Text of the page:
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I am pleased to support the Bill, which will, I know, enjoy the support of many of the residents I represent across Pendle for the range of important measures it introduces and for those that it strengthens. There is, of course, deep concern that our migration system needs to be much better controlled in general and, perhaps above all, there is concern that politicians have failed to get to grips with the scale of net migration. That came across loud and clear on the doorstep during the election campaign, as has been said by many hon. Members.
Therefore I welcome the Bill as part of the Government’s ongoing work to restore trust in politics and to improve our immigration system for those who need it to work, both British residents and migrants alike. Not least, there is a concern about the harm that some migrants suffer when they arrive in Britain, only to be introduced to a life of exploitation and abuse. I wish to focus particularly on the Government’s proposals to tackle labour market abuses and illegal working—issues which, sadly, we have had to deal with in Pendle and across east Lancashire.
Many in Pendle will be surprised to learn that under the current rules there is little to prevent a business found to have used illegal workers from carrying on its business. Some employers will continue to operate their business, and there is a risk that they may still use illegal workers, possibly not detected by immigration officers as they were not present at the premises at the time of the visit. The new powers for immigration officers to close down premises for up to two days, like the closure notices served on premises associated with nuisance or disorder, may often not be appropriate, especially if an employer is co-operating with officials or where it could affect a large number of staff who were working legally. However, these additional powers send the right message and could be useful in disrupting businesses that rely on exploiting illegal workers. Alongside making it easier to bring prosecutions against those who knowingly employ an illegal worker, this puts the responsibility on unscrupulous business owners and employers—exactly where it should be.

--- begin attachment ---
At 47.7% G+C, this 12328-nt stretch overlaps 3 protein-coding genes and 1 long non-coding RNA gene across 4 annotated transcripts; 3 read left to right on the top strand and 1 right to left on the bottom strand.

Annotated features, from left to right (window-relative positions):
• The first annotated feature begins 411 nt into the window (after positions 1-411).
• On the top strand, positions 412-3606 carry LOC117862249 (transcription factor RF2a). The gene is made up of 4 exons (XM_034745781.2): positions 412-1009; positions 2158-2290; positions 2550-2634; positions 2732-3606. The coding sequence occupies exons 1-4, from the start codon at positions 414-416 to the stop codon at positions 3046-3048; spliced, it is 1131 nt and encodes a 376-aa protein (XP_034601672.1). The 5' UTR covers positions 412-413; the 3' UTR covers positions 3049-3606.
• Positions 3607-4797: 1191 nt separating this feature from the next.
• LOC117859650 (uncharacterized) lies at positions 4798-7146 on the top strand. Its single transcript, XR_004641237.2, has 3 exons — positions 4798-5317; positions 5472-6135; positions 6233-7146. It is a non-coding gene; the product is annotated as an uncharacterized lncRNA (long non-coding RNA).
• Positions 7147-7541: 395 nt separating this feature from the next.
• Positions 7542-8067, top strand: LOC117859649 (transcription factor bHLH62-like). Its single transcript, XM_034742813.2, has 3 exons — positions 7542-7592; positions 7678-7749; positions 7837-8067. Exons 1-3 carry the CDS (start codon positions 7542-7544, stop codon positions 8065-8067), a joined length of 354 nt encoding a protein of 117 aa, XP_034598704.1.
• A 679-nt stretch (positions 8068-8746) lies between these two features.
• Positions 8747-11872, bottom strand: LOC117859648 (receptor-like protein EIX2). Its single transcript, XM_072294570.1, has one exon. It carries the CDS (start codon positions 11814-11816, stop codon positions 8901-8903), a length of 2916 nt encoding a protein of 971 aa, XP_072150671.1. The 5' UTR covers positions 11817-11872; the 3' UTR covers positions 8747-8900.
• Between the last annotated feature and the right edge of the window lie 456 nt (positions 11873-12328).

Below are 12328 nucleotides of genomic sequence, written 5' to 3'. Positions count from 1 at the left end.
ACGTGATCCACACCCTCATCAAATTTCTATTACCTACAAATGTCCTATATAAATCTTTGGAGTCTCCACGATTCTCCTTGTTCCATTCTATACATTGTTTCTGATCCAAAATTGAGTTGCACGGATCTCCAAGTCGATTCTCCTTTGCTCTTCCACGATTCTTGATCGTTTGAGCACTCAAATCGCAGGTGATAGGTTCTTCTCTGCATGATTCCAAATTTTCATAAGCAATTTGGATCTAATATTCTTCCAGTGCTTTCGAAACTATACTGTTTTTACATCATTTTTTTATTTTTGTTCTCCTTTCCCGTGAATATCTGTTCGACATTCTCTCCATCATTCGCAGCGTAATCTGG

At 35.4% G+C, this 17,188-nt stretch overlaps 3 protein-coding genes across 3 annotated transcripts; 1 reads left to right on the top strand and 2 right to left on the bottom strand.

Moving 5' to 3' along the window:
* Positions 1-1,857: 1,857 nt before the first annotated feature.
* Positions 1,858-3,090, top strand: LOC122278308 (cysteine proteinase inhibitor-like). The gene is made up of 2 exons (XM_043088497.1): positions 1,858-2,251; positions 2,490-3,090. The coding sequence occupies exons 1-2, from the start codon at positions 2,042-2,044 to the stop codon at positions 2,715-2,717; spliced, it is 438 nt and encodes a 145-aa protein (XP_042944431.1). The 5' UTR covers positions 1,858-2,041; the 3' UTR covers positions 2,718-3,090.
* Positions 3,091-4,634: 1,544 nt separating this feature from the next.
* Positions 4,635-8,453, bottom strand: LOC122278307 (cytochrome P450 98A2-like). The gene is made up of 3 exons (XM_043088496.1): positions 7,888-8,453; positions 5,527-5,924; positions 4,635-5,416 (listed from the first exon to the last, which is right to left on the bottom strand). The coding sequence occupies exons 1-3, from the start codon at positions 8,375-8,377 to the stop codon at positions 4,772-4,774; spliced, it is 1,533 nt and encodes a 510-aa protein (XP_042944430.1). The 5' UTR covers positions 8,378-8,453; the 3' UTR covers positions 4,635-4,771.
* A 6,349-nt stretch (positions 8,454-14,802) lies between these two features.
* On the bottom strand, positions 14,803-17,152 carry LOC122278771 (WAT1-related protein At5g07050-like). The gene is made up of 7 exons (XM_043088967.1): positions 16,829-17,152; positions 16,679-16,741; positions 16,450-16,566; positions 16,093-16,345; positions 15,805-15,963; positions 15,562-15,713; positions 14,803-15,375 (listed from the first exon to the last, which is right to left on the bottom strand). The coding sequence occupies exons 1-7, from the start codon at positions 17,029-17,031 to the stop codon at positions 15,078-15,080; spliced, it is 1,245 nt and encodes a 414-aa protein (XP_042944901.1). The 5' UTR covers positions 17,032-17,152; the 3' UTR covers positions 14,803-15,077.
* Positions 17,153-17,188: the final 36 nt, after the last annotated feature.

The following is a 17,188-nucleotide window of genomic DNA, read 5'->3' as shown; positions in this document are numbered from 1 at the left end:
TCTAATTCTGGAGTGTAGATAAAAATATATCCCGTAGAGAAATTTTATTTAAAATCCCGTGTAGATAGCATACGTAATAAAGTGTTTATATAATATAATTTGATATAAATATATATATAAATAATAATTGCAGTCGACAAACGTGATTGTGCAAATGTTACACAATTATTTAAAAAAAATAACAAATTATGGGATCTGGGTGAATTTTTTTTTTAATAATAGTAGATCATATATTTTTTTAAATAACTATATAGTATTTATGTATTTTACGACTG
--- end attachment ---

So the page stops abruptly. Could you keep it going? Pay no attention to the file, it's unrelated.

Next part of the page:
I welcome the proposal for a director of labour market enforcement. In 2013 I asked the then Immigration Minister, my right hon. Friend the Parliamentary Secretary to the Treasury, to set out how many illegal working enforcement visits there had been on a yearly basis across the north-west of England. The answer showed that these visits fluctuate year by year, with hundreds more in one year than in the next. This feast-to-famine approach cannot be the best available, and reports of illegal working in the area I represent are, if anything, increasing steadily. It is therefore reassuring to know that there will be a central point for co-ordination of information and resources if we have the director. Illegal working does not come and go from year to year, so the efforts to keep on top of the problem should not do so either if we are to prevent illegal working and, most importantly, protect migrant workers from exploitation.
I am aware of the criticism that this role will not go as far as a fair employment commission would go, which has been proposed elsewhere. I hope the Minister can address how far the director’s remit should extend and whether it ought also to include local authorities with statutory responsibilities to enforce health and safety legislation and the Health and Safety Executive—a point that has been made by the Immigration Law Practitioners Association and a number of other groups.
The Bill builds on the reforms we have made to the Immigration Act 2014 to tackle illegal immigration from the bottom up. Both across the globe and here in the UK, we see that migrant workers are particularly vulnerable to labour market exploitation, and many find themselves living and working in dangerous and degrading conditions.